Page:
A bill limiting public access to records of marijuana convictions passed the state House by a 36-4 vote on Friday, with supporters stating it will benefit people seeking jobs, housing and other opportunities.
House Bill 28 by Rep. Stanley Wright, an Anchorage Republican, applies to people 21 years or older with convictions involving less than an ounce of marijuana who weren’t charged with any other crimes in the case. Although the Alaska Supreme Court in January announced a rule change removing such convictions from the public court records website, he said his bill ensures those protections exist by law and it also applies to certain state background checks.
During a brief overview on the House floor that attracted no debate, Wright noted Alaskans approved a ballot measure in 2014 legalizing marijuana for people 21 and older.
“However, this left many individuals with previous low-level marijuana convictions facing significant obstacles to employment and housing opportunities,” he said. “With this measure we can provide a crucial second chance to those who would not be considered criminals in the eyes of the law today.”
More than 700 Alaskans are eligible for the confidentiality protections, according to a report by the Alaska Department of Public Safety.
“Let me be clear, this is not a matter of condoning criminal behavior,” Wright said. “It is a matter of recognizing people who have made past mistakes and have already faced the consequences of their actions.”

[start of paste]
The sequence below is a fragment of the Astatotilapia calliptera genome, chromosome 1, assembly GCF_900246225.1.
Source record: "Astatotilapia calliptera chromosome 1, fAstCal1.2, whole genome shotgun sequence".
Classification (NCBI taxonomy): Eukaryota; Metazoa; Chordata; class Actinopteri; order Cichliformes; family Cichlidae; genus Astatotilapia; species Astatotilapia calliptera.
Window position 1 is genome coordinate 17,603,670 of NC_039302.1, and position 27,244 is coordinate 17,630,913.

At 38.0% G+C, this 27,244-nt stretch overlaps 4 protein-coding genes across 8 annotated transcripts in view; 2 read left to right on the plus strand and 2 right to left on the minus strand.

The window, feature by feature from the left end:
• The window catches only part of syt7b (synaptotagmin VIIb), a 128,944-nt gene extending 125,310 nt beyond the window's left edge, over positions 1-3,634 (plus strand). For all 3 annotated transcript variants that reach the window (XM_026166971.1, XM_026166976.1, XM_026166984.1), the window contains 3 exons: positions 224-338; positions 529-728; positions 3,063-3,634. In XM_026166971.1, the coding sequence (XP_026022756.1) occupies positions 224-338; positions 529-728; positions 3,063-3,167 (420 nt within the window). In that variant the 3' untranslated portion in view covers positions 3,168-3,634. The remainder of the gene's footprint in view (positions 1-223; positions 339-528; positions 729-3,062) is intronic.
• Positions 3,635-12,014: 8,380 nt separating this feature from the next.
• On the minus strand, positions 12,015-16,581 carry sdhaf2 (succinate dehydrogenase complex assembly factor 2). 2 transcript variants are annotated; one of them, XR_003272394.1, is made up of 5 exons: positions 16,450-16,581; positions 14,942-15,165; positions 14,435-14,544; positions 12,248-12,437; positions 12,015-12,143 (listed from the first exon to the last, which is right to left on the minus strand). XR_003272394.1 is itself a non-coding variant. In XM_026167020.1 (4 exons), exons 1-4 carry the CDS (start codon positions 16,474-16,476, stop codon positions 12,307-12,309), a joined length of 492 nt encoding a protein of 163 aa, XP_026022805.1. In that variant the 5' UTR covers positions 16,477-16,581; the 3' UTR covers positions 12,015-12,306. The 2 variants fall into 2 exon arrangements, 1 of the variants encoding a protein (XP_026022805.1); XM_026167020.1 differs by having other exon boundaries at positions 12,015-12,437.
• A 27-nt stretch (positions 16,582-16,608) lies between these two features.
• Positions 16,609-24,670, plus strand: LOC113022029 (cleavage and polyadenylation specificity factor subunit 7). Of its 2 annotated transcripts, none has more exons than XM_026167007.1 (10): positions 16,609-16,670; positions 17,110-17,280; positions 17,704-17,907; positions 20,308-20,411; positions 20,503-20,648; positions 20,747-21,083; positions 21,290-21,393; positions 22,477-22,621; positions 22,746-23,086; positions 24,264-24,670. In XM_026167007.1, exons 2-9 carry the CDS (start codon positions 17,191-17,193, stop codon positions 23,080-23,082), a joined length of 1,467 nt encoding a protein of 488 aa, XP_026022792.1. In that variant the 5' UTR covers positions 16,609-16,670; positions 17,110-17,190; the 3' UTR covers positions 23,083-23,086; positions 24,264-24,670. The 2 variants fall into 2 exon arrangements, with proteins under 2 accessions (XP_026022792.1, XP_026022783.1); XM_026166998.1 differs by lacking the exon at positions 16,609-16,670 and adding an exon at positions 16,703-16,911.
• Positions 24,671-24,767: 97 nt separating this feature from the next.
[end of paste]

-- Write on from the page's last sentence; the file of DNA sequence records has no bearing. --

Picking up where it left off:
Exemptions exist for situations such as preventing imminent harm to people or property, and law enforcement purposes such as locating wanted fugitives.
The four dissenting votes were by some of the House’s most conservative Republican members. Opposition was also expressed during the committee process by Mike Coons, a Palmer resident who is president of Concerned Conservatives of Alaska.
“If I was an employer, I want to know if an applicant can follow rules,” he stated in written testimony. “It makes no difference if the law has changed on grass since a conviction.”
Testimony in favor of the bill was offered by Lacy Wilcox, a Juneau resident who is the legislative liaison for the Alaska Marijuana Industry Association.
“It is common knowledge that employers, schools and landlords use CourtView to perform background checks on applicants,” she wrote, referring to the court system’s public website. “In CourtView a simple marijuana possession charge appears similar to this, ‘Misconduct-Controlled Substance 6A.’ Very few understand the drug schedule and most people performing background checks are unlikely to do the next step of discovery to see that VIA is only marijuana. They will simply put the application aside. Therefore, anything that removes even a small barrier to positive life outcomes we will support.”
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